Tax Refund, Doing Taxes Person Holding Money Dollar Bills, With Words Taxes, Tax Refund, 2018, Tax Refunds And Idea Symbolic Light Bulb On Paper With Tax Files In Filing Cabinet Conceptual Saving On Tax Ideas And Finding Deductions Photography Background

The 20% Deduction And Other Tax Changes for Freelancers, Contractors, and 1099 Workers

The Tax Cut and Jobs Act (TCJA) brought a lot of changes for small business owners – and that includes freelancers, contractors, and anyone with 1099 income (even if it’s a side gig).

The biggest of those changes is a 20% deduction on self-employed business income.

That means you will only pay income tax on 80% of your qualified business income.

The 20% deduction is for income tax only. Self-employment tax is still based on 100% of your business income.

Who Can Take the 20% Deduction?

All pass-through business entities qualify for this deduction. A pass-through business means that the business doesn’t pay income taxes – instead the income from the business “passes through” to the owner’s tax return.

Business that qualify include:

  • Sole proprietors (if you didn’t form an LLC or corporation, you’re a sole proprietor)
  • Single-member LLCs
  • Partnerships
  • Multi-member LLCs
  • S corporations

*C corporations do not qualify for the deduction.

How Does the 20% Deduction Work?

Business owners figure out their net profit for the year. As long as they meet certain income requirements and business-type requirements, they can deduct a full 20% of their profit from their taxable income. Of course, there are some weird IRS rules that may apply, but this is how the deduction will work for most 1099 workers.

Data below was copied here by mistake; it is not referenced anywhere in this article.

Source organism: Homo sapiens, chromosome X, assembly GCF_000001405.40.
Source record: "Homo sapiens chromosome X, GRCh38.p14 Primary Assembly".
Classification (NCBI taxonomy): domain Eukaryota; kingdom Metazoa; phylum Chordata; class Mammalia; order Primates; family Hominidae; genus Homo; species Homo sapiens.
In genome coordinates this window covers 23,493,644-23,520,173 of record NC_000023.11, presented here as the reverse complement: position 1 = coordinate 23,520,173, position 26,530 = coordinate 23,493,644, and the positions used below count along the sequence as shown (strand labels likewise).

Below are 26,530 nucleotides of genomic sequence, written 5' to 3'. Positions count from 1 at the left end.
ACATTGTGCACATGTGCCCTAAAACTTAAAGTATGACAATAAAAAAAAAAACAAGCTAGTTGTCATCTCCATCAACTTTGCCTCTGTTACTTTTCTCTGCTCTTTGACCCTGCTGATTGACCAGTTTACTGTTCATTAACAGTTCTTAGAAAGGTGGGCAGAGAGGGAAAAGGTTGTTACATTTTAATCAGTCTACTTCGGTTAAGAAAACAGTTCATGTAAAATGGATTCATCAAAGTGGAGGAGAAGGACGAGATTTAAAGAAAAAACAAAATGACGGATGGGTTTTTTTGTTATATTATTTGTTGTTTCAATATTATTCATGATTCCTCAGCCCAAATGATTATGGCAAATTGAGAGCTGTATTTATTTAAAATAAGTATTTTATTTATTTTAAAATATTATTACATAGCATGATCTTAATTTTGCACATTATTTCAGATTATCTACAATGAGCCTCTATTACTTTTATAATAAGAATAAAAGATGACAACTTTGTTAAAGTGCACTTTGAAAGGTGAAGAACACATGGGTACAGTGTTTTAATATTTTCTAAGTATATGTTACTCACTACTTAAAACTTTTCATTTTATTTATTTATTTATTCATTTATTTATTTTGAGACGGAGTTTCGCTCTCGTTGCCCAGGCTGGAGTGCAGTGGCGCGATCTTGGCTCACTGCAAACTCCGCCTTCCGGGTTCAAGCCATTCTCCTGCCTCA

If you use tax software and it asks if you have qualified business income, answer YES.

Here are the main rules that may affect 1099 workers:

  • Only income from U.S. sources count. (If you worked for overseas clients, that income does not qualify for the deduction.)
  • “Specified Service Businesses” (SSBs) have income caps that may reduce the deduction. Practically all personally performed services – including editorial, healthcare, legal, and accounting services – count as SSBs (a few exceptions apply).
  • The 20% deduction starts to get phased out for SSBs based on their total taxable income. Phase-outs start at $157,500 for Single and Head of Household Filers; and at $315,000 for Married Filing Jointly taxpayers.

To take advantage of this huge tax break, make sure that Line 9 of Form 1040 is filled in with your Qualified Business Income deduction.

Other Tax Changes That Impact 1099 workers:

  • The income subject to self-employment tax increased to $128,400.
  • Entertainment expenses (like taking a client to a concert) are no longer deductible at all.
  • You can deduct 100% of business assets (like laptops and tablets) bought in 2018 up to $1,000,000.
  • You can deduct business gifts that cost up to $25.
  • The 2018 business mileage rate is 54.5 cents per mile. For 2019 that increases to 58 cents per mile.

Have questions about whether your income qualifies? Contact me at and we’ll figure it out together.